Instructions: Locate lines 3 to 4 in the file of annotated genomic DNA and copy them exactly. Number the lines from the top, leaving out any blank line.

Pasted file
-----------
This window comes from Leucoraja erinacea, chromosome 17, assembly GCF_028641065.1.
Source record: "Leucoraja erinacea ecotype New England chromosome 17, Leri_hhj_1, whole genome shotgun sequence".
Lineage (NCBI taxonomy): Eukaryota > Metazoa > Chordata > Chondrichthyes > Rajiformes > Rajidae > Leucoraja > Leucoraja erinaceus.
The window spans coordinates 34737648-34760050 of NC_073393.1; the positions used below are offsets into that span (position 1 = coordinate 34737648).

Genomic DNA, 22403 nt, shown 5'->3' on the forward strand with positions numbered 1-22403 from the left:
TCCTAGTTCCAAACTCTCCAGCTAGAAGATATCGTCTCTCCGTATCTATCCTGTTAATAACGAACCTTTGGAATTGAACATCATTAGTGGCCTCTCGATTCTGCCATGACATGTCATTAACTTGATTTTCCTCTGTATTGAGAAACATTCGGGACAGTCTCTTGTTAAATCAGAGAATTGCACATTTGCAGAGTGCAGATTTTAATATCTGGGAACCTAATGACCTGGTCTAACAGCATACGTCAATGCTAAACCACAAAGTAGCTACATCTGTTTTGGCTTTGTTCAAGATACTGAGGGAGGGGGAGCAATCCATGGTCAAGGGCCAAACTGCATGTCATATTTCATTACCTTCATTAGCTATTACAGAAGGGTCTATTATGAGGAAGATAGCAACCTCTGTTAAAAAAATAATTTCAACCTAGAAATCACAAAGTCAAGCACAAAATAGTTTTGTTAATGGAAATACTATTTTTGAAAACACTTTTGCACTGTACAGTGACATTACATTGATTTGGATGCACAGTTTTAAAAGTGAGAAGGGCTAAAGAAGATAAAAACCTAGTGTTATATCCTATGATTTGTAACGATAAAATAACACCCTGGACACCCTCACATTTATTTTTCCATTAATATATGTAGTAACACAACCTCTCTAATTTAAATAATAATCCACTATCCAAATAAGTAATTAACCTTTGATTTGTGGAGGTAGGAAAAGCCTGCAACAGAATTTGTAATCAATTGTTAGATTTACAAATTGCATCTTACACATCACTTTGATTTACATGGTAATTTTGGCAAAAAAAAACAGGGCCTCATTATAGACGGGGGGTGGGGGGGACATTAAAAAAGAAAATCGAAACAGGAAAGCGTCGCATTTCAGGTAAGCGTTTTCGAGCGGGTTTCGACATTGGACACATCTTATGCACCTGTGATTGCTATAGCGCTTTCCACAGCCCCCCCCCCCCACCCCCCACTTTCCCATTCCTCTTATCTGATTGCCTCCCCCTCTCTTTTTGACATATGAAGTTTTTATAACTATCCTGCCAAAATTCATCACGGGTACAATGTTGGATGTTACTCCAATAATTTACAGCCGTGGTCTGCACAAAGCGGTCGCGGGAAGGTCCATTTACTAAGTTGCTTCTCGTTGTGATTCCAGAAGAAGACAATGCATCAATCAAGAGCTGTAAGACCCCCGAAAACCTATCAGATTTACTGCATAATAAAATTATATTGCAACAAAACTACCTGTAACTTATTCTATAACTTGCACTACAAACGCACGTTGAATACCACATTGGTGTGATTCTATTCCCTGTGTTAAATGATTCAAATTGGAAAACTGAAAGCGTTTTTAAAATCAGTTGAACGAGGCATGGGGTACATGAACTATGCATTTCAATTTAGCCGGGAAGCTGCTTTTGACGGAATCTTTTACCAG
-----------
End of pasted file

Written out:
Lineage (NCBI taxonomy): Eukaryota > Metazoa > Chordata > Chondrichthyes > Rajiformes > Rajidae > Leucoraja > Leucoraja erinaceus.
The window spans coordinates 34737648-34760050 of NC_073393.1; the positions used below are offsets into that span (position 1 = coordinate 34737648).